Sherdog’s 2011 Upset of the Year: Ortiz Owns Bader

By Jordan Breen Jan 4, 2012
Tito Ortiz says his July win over Ryan Bader was like an out-of-body experience. | Photo: Sherdog.com



When 2011 began, Tito Ortiz was an afterthought at 205 pounds, a fading draw past his expiration date. When 2011 ended, people thought virtually the same thing. Whether January or December, the dismissals of Ortiz as a relevant fighter were so uniform, you’d suspect that nothing had even happened in the months between.

This summer had something for us, though: another one of MMA’s ever-charming, eye-popping, head-scratching upsets that we would talk about for years.

Ortiz’s role in the UFC and the larger MMA landscape was obvious for some time. In recent years, his accomplishments were more TMZ than UFC, and his bizarre, post-fight medical self-diagnoses and excuses had become the stuff of high mockery. His purpose was a gatekeeper to the stars, a name that could bolster a UFC bill with casual fans and maybe provide a launching pad to stardom. Creeping toward 40 years old, Ortiz hadn’t won a fight over someone not named Ken Shamrock since his contentious April 2006 split decision over an immature Forrest Griffin, had been fighting once a year, and was coming off a fairly one-sided loss to Matt Hamill.

So, last July, when Ortiz was selected as the opponent for “The Ultimate Fighter 8” winner Ryan Bader, who came of the first loss of his career against now-champ Jon Jones, it seemed like a familiar mechanism. Bader needed the confidence and Ortiz had the profile. It was all the better fit for UFC 132 on July 2, headlined by a fantastic-but-low-profile UFC bantamweight title bout between Dominick Cruz and Urijah Faber in Las Vegas. This was a boilerplate get-‘em-over fight, cast in the die.

A minute into their bout, Bader had landed leg kicks and his right hand, and the former ASU Sun Devil seemed to be, as expected, a step ahead of Ortiz. Forty seconds later, Ortiz landed a short, stubby right hook that collapsed Bader’s knees. The sheer shock of the moment seemed to freeze the MMA populace. When they came to, Bader had crawled his way into an airtight arm-in guillotine by Ortiz.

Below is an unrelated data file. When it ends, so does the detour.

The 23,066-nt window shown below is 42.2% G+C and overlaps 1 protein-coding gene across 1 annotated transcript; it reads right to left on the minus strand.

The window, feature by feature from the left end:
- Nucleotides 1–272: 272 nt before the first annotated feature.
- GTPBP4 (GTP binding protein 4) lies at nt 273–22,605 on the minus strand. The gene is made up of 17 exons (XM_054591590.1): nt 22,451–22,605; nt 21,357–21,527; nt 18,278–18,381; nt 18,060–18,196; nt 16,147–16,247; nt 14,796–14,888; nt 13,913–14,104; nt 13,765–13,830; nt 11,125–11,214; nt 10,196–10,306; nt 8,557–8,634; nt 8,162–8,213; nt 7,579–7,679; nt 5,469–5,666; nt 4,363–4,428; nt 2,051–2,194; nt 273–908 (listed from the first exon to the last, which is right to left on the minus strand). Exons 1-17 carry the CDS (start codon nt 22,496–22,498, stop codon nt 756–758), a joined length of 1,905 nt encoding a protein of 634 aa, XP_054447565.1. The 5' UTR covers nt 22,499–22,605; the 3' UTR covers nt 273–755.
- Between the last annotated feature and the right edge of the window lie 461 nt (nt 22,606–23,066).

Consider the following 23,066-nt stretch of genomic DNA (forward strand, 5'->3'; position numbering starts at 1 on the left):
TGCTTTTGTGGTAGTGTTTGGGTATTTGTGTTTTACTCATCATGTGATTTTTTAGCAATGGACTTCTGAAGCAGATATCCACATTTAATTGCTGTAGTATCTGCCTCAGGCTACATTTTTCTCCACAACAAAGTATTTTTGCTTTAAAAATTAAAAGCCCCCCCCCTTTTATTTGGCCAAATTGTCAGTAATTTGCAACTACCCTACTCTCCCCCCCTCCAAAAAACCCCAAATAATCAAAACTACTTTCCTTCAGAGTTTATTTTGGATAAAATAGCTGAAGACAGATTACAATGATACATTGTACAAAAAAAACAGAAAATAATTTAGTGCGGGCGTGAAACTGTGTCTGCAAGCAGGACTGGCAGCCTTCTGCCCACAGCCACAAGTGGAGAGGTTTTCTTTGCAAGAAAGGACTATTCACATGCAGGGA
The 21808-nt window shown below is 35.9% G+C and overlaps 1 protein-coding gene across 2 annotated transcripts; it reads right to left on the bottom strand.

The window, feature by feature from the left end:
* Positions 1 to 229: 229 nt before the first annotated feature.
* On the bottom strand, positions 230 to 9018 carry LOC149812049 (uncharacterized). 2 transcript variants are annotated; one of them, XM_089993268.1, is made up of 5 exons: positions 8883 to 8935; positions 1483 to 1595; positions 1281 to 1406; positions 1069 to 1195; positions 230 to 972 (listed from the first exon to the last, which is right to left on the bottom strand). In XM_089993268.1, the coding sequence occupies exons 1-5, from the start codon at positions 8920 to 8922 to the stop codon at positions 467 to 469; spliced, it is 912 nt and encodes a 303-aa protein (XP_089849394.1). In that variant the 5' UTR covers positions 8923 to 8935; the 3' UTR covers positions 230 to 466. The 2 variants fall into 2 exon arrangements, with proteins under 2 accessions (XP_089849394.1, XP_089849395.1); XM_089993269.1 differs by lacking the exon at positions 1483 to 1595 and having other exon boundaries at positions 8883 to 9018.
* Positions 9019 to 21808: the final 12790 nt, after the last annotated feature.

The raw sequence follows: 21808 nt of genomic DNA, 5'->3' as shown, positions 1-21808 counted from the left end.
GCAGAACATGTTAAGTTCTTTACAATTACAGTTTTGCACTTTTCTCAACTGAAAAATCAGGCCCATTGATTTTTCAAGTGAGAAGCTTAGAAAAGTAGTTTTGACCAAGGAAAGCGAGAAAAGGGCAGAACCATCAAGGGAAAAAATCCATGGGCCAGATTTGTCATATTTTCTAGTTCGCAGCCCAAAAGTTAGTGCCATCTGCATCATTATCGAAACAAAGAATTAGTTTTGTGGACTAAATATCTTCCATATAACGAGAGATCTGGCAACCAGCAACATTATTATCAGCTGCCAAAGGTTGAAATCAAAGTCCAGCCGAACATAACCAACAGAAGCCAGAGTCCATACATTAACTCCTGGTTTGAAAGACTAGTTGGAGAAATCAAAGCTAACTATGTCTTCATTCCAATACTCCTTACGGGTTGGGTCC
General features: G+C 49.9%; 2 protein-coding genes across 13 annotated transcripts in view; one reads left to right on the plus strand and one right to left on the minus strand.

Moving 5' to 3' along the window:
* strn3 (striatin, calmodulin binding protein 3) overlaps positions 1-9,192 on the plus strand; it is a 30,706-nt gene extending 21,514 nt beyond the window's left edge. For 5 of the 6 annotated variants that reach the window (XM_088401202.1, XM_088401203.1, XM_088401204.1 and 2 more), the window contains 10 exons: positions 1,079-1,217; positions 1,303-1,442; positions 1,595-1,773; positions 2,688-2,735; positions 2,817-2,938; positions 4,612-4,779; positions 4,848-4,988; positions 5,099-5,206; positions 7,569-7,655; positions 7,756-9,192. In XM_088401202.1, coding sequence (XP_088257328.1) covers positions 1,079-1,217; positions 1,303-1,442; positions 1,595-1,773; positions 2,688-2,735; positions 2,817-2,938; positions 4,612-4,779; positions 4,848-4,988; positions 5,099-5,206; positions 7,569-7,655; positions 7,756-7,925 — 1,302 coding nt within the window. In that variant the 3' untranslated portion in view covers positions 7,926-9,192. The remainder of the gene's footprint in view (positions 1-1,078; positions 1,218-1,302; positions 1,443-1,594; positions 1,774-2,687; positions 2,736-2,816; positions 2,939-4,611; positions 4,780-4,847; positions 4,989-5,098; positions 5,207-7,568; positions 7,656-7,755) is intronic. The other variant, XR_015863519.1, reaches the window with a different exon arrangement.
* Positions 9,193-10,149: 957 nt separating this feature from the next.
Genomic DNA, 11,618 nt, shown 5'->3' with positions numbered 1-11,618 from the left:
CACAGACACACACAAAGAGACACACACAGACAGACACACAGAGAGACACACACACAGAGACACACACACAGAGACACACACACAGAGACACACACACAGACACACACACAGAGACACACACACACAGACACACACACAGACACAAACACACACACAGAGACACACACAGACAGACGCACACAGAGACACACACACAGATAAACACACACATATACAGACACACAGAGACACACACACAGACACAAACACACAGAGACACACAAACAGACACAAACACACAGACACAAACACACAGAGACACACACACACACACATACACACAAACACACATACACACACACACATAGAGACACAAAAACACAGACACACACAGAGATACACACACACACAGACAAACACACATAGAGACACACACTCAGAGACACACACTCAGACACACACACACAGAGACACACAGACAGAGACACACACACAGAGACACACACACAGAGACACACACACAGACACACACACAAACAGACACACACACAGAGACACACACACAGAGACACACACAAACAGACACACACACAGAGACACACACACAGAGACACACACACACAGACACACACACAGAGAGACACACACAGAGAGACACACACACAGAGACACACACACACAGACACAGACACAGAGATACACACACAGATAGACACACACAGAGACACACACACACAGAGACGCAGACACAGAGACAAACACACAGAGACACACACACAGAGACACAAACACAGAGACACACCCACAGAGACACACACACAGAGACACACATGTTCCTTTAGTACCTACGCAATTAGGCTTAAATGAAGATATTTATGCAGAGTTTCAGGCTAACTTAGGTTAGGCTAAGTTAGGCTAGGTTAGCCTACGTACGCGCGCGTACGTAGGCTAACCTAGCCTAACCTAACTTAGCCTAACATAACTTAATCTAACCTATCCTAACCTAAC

Stephen Albanese

Ortiz's Bader upset bought him
more time in the UFC.
The shocked feeling continued to swell, wave after wave. Bader’s attempts to extricate himself were feeble, making it all the more clear that the fight was a wrap. Still, until he tapped with his last bit of gusto, it seemed unbelievable that Ortiz was just seconds away from actually winning. When Ortiz got up and launched into his trademark gravedigger routine with an unprecedented fervor and passion, it didn’t even seem familiar. So many people I talked to after the fact sang the same song as me: Ortiz hadn’t had opportunity for his signature celebration in so long that we had forgotten it even existed.

How shocking was Ortiz’s win, especially his method of victory? In spite of Ortiz’s perpetually outsized expectations of his himself, it shocked even him.

“I had an out-of-body experience. It’s like I was watching myself do it. Everything was in slo-mo. It was kind of like in ‘The Matrix.’ It was weird,” Ortiz said after the bout.

And, like all of us, Ortiz couldn’t believe he had actually won, even after Bader tapped.

“I didn’t want to let go because I wasn’t sure what was going on, because like I said, I had an out-of-body experience,” Ortiz confessed. “I didn’t know how to react. I was like, ‘I’m not letting go until the referee rips me off.’ I don’t mean to hold on to a submission longer than I was supposed to, but I wasn’t letting go. I wanted to win.”

“I’ll be honest, I thought that was going to be Tito’s last fight,” UFC President Dana White said through laughter during a July 14 media conference call. “I thought Bader was going to win that fight and I thought Tito was going to retire.”

A five-to-one underdog prior to the bout, Ortiz was the largest underdog on the UFC 132 bill. More importantly than a purely numerical underdog, though, Ortiz’s triumph over Bader represents a true fighting upset.

“Tonight, I made a stepping stone of Ryan Bader and he said he was going to make a stepping stone of me. But he ain’t stepping on this champion, hell no,” Ortiz boasted after saving his UFC employment with the victory. Yet, his victory wasn't the start of anything new; it simply bought Ortiz more time in the Octagon. Unlike a bout in which an unknown fighter storms to prominence against a bigger name, this wasn’t a case of the cream rising to the top. In fact, it was the opposite.
Dan Herbertson

Bader will be hearing about
Ortiz for a while.

Ortiz’s win bought him a late replacement spot against Rashad Evans at UFC 133 one month later, and despite losing that, a bout with Antonio Rogerio Nogueira at UFC 140 in December. Both Evans and Nogueira pounded Ortiz to the body and stopped him. Meanwhile, Bader returned in November and knocked out Jason Brilz to set himself up against former UFC champion Quinton Jackson in February.

Ortiz’s win is what a good upset is all about: a weird, freaky aberration that reminds us of the volatile nature of MMA. In spite of what happened in July, Ortiz is still just 1-6-1 in his last eight Octagon appearances and is being ushered toward retirement.

“I haven’t had to deal with many negative things in my career. Now, I see, ‘You suck. You lost to Tito,’” Bader told ESPN.com in the weeks after the bout.

It’s a nasty scarlet letter to wear, but it’s further evidence of a first-class upset. Even when looking at all-time greats like Anderson Silva and Georges St. Pierre, one can’t fully forget the names of Daiju Takase and Matt Serra. Ryan Bader has his work cut out for him to exorcise these demons in the minds of the masses, and where there be demons, there be great upsets.

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